The problem with this philosophy of public humiliation for the many, not the few, is that it can be too much to take in at once. On its own, the Clarke fiasco stretches credibility close to snapping point. In conjunction with the vision of Hewitt being welcomed by the nurses as Captain Hook is greeted by eight-year-olds at a panto, and those front-page snaps of John Prescott pawing his middle-aged Lewinsky ... it's a political version of Stendhal Syndrome, which causes tourists in Florence to faint when their aesthetic sensibilities are overloaded by all that incredible beauty. You simply cannot take it all in.
Once you've been hauled off the floor, however, and been given a cup of sweet tea laced with Scotch, you are struck by the unfairness of the already hackneyed comparison between the sense of fin de siècle atrophy occasioned by Triple Whammy Wednesday and the end of the Major era. Truly, Sir John doesn't deserve that.
The dog days of John Major was just about where this government was six months ago, with John Reid going on Today every minute to do his cleverer and more menacing version of Brian Mawhinney, and Hewitt chipping in her impression of Mrs Bottomley by parroting statistics no one believes with all the breathy condescension of a third-rate actress on Jackanory in 1957.
Now it is infinitely worse. To compare the Tory sleaze of which Mr Blair made so much in 1997 with the loans-for-honours scandal is equating the theft of a Curly Wurly from a sweet shop to the £50m Tonbridge heist. The cash-for-questions Tories were fantastically obscure backbenchers, and Neil Hamilton merely a better known irrelevance - light years from a serving PM awaiting a call from the Yard about his role as Brains in a gang of covert peerage-floggers.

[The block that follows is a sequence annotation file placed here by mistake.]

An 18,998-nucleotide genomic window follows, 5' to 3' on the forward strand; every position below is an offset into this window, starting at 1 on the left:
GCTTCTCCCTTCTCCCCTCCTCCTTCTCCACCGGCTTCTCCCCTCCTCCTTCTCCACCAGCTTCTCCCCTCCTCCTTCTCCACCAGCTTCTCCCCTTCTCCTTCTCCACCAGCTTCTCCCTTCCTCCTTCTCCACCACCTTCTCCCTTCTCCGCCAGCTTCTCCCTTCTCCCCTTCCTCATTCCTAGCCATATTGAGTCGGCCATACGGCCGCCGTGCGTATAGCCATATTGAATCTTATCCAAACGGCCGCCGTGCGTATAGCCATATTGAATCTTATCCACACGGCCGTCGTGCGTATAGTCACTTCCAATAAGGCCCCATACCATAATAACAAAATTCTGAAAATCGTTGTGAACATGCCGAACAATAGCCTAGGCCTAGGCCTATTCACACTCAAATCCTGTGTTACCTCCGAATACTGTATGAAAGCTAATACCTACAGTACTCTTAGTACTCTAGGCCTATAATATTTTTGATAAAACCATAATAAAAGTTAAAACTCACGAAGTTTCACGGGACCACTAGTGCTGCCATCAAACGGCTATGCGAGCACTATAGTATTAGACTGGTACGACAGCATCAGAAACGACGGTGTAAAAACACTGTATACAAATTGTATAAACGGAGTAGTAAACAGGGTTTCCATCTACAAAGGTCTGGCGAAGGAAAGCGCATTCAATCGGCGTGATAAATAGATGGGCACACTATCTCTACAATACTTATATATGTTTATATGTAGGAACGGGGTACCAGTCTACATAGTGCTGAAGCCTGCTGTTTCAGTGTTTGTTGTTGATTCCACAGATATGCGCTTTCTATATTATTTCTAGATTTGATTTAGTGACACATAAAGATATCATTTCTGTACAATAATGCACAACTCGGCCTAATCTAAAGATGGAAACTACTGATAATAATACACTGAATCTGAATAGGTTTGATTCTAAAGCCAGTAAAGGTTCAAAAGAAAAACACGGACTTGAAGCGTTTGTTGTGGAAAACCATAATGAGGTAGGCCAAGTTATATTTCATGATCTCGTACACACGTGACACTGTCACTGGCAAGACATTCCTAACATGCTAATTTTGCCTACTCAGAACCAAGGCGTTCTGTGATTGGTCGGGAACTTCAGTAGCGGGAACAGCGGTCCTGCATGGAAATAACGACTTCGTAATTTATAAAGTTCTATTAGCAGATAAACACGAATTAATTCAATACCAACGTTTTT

Politically, meanwhile, John Major's difficulties were unavoidable. With a barely existent parliamentary majority and a party suffering an ideological schism over Europe, the great issue of the time, history may even one day praise him for holding it together as long as he did.
Mr Blair has no ideological excuse for the chaos that engulfs him. With him, all the real damage comes from doubts about his personal honesty and the probity and competence of his closest allies. With Prescott, Hewitt and Clarke playing the Three Stooges this week, and adding their names to the list of thoroughly degraded close allies (Campbell, Mandelson, Milburn, Byers, Blunkett and Jowell), he has not a single significant supporter left who isn't a national laughing stock.
Nothing but chutzpah is keeping him upright now. When he smiles at all, it is the bruised grin of the badly hurt boxer trying to disguise the fact that one well timed punch will put out his lights. And still from Gordon Brown, the silence is deafening. How much longer even he can wait in vain for the incoming towel is anyone's guess, but before too much longer the suspicion that he refuses to strike through cowardice rather than love of party will harden and start to weaken the Cabinet's only strong figure.
What is needed is a good, quick, clean mercy killing, albeit one that would come at a personal cost. Despite his First Epistle to the Thick Civil Libertarians (the finishing school missive) and his assertion in that he's on cordial terms with Gordon, Charles Clarke's career (if he still has one) would instantly be over, and with it would be lost my time-saving standard intro. We must all make sacrifices for the greater good, however, and on balance the loss of "however well inured ..." seems a price worth paying.Reuse content